I was picked up by someone on another SE site (unrelated) when I used the phrase "Some beers, like mead...(blah blah)" - Apparently a mead isn't a beer. I'm good with that in the pedantic sense that it's correct, but I wasn't intending to be quite so specific, and was merely suggesting that I was not talking about spirits etc. It got me thinking about the definition of what could, or could not be called a beer, and whether a beer is an actual drink at all, or just the name of the group of drinks that we call beers, but which really have more specific names and definitions.

The key phrase for me, in understanding it from a simple taxonomy point of view is that alcoholic drinks are essentially either Beers Wines or Spirits. That's my starting point, which may well be rudimentary at best and wrong at worst

Using this definition, a Mead must clearly be a beer in the most basic definition; it's certainly not a win or spirit? Obviously under beer you then have ales, lagers, ciders, perrys, meads, stouts, bitters and probably a million others, and probably further sublevels (dry cider, sweet cider, sparkling cider....), but is there a second level "beer" also at this level?

Really, is there actually a single specific drink that is a beer that is not further defined as, for example, an IPA, or a Stout?

4 Answers 4


IMHO, I would classify ciders, perrys, and meads to be more like wine than beer -- they are made by fermenting fruit or honey without substantial change to the base ingredients. Beer is made from malted grain, which must first be mashed to convert starch into fermentable sugars. Beer must contain 4 essential ingredients: Malt extract (from the grain), hops, water and yeast. It may contain others as well, but if any of these four are missing it is not beer.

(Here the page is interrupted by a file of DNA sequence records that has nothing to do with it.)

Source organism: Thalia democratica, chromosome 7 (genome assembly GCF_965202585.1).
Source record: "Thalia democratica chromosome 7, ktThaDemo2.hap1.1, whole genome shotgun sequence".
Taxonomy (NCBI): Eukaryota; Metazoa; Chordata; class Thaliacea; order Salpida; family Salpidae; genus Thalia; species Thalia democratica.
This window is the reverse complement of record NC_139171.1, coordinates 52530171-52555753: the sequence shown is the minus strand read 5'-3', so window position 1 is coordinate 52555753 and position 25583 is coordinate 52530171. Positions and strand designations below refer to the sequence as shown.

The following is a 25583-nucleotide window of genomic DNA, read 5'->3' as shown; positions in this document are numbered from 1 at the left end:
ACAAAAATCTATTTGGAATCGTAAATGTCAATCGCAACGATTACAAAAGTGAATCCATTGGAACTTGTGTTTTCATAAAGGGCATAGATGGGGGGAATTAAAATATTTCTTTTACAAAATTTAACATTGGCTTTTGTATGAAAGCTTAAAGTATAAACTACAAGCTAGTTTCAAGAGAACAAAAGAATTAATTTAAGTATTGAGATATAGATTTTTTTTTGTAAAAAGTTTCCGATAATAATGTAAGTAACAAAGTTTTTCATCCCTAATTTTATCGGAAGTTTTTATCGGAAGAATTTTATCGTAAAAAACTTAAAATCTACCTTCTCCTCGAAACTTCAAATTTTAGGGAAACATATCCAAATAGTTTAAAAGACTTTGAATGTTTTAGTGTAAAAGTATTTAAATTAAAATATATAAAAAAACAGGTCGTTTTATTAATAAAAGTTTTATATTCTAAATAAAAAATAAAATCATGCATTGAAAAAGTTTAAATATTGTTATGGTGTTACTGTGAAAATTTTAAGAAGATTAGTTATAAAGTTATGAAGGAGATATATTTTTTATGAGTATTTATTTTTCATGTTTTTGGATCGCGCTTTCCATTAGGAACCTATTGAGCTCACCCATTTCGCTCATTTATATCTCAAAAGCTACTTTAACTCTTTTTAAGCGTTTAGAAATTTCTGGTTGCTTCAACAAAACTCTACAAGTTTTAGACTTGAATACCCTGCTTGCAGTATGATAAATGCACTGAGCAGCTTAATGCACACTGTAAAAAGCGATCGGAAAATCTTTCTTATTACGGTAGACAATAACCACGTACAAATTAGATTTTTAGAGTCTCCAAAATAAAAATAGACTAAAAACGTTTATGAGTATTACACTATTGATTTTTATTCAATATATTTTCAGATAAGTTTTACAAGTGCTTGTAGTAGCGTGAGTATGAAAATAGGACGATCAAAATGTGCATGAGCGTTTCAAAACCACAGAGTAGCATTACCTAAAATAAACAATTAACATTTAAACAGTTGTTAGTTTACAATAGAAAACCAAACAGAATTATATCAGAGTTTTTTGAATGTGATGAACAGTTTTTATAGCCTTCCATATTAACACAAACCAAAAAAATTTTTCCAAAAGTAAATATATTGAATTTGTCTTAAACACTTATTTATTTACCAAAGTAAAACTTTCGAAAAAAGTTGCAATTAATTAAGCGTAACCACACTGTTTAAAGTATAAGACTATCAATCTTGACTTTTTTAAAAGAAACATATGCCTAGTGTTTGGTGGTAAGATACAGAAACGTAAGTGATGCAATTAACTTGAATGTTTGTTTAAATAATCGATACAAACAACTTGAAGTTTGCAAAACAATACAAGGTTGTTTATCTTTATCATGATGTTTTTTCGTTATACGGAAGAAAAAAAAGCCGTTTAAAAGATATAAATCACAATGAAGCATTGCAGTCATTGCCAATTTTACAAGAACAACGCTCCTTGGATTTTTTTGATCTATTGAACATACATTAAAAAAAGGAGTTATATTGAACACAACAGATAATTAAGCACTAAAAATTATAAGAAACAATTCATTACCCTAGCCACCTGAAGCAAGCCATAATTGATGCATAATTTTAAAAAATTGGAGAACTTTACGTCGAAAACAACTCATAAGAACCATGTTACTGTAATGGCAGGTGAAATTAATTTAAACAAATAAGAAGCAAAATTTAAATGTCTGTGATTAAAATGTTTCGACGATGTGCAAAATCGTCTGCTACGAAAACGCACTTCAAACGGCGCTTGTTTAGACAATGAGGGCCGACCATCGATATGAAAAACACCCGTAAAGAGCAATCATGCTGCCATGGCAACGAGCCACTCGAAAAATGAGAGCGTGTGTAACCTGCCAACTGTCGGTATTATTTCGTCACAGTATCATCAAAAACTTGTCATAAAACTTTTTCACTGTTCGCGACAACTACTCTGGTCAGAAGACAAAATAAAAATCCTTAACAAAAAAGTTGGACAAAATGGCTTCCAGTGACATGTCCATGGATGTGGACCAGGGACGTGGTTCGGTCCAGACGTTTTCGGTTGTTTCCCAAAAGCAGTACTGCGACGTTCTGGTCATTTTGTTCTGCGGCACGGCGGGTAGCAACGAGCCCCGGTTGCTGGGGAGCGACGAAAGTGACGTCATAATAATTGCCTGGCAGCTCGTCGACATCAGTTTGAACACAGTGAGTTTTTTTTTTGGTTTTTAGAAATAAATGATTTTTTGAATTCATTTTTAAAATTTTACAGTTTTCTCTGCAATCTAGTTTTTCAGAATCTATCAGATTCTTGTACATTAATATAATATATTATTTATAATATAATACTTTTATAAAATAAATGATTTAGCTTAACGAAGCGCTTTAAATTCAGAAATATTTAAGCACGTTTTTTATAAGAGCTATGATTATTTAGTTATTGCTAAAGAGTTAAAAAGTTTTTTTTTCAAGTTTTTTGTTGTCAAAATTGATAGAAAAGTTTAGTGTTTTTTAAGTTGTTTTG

I think that your premise of "that alcoholic drinks are essentially either Beers Wines or Spirits." is wrong because it oversimplifies and excludes some beverages. Besides mead and cider, there are also malt-based alcho-pop beverages (Mike's Hard Lemon, Twisted Tea, etc.) that I would not call beer either - they contain 3 of the four ingredients, but lack hops. There are other local indigenous alcoholic beverages around the world that don't fit any of these categories, like Japanese sake.

There are many styles of beer -- so the word "beer" refers to all of them, and there is no style that is called just "beer". Here is a link that describes many styles of beer, mead and cider. Note that this is not a comprehensive list; brewers keep developing new styles all the time to create desirable products. For example, Black IPAs came into vogue a couple of years ago, now I am seeing White IPAs.

BJCP Style Descriptions

  • 2
    I've upvoted this answer because I agree with it generally. I disagree that a beverage must contain hops in order to be beer. Beer has been around far longer than hops have been, and even today there are gruit-style spice beers that are made without the assistance of hops.